We all want to have welcoming, beautiful outdoor areas, and the easier they are to take care of the better. Another dimension is added into our landscape planning when we consider drought resistance, or water conservation. You’ve probably already thought of using native plants. You may have considered paving large areas too, to make them virtually zero-maintenance. But there are more interesting options available! Let’s talk about some unique drought-proof, no-water features that can give your landscape character and beauty.
Benches or a Seating Area
You might want a bench tucked into a corner, at a pleasant vista, or near an area where people can gather socially. Adding a table makes a comfortable place to relax outdoors for morning coffee, an afternoon game of chess, or cocktails at dusk. While lawn chairs do the job, there is no charm quite like cement, brick, tile, or other sturdy integrated outdoor seating.
Japanese rock garden
A “Zen garden” or “dry garden” is not something to install and forget. Usually the garden requires a collection of a few large rocks, a rake, pebbles, sand, and maybe a bamboo fence or border to contain it. The real value of the Japanese rock garden is in tending to it, the meditative placement of the stones, raking of the sand, and no-water caring for it so it’s clean, organized, and resembles stone islands in a beautiful rippling sea of sand. This type of garden isn’t for everyone, but those who enjoy them get great pleasure from tending them.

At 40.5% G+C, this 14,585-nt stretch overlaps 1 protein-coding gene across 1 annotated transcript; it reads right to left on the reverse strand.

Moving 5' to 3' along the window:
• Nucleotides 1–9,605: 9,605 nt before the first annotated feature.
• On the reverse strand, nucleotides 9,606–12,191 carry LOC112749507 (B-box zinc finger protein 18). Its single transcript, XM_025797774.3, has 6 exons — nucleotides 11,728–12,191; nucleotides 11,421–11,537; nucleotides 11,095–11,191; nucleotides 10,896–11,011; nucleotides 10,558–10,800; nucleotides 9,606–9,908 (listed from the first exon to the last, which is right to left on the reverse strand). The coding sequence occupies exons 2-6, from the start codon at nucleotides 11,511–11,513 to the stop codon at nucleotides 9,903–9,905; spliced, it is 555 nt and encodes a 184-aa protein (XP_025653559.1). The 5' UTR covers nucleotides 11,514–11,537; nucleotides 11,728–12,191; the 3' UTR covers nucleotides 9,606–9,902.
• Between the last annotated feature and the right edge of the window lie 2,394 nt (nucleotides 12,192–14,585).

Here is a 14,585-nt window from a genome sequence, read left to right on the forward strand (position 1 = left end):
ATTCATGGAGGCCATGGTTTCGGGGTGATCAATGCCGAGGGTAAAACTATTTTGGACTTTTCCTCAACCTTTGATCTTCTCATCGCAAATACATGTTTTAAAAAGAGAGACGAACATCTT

Having a sculpture in your garden is a wonderful use of space, because it gives you a focal point, and an object of beauty to admire, which can complement your plantings and bring your personality to the landscape. Art is very subjective and choosing to place art on your landscape can make your home feel much more personal, more catered to your passions and interests.
For families with children or grandchildren, a playground is a great choice to make the yard fun and drought-friendly. Some classic playground ingredients include a sandbox, swings, teeter totter, hopscotch, tetherball, slides, and jungle gyms. For substrate you can use mulch, clay, sand, or even artificial turf. For a private home it’s usually best to pick between one and three playground features.
There are so many community-building and family-friendly games that a yard can host! And a lawn is not needed. There are many games that traditionally take place on clay, sand, or dirt: horseshoe pits, bocce ball, volleyball, tennis, squash, cornhole. There are more than listed here, it really just depends on how much space you have and what you want to play!
For help deciding on and planning the features that would make your landscape the most functional, beautiful, personal, and drought friendly it can be, contact Meadowbrook Design today.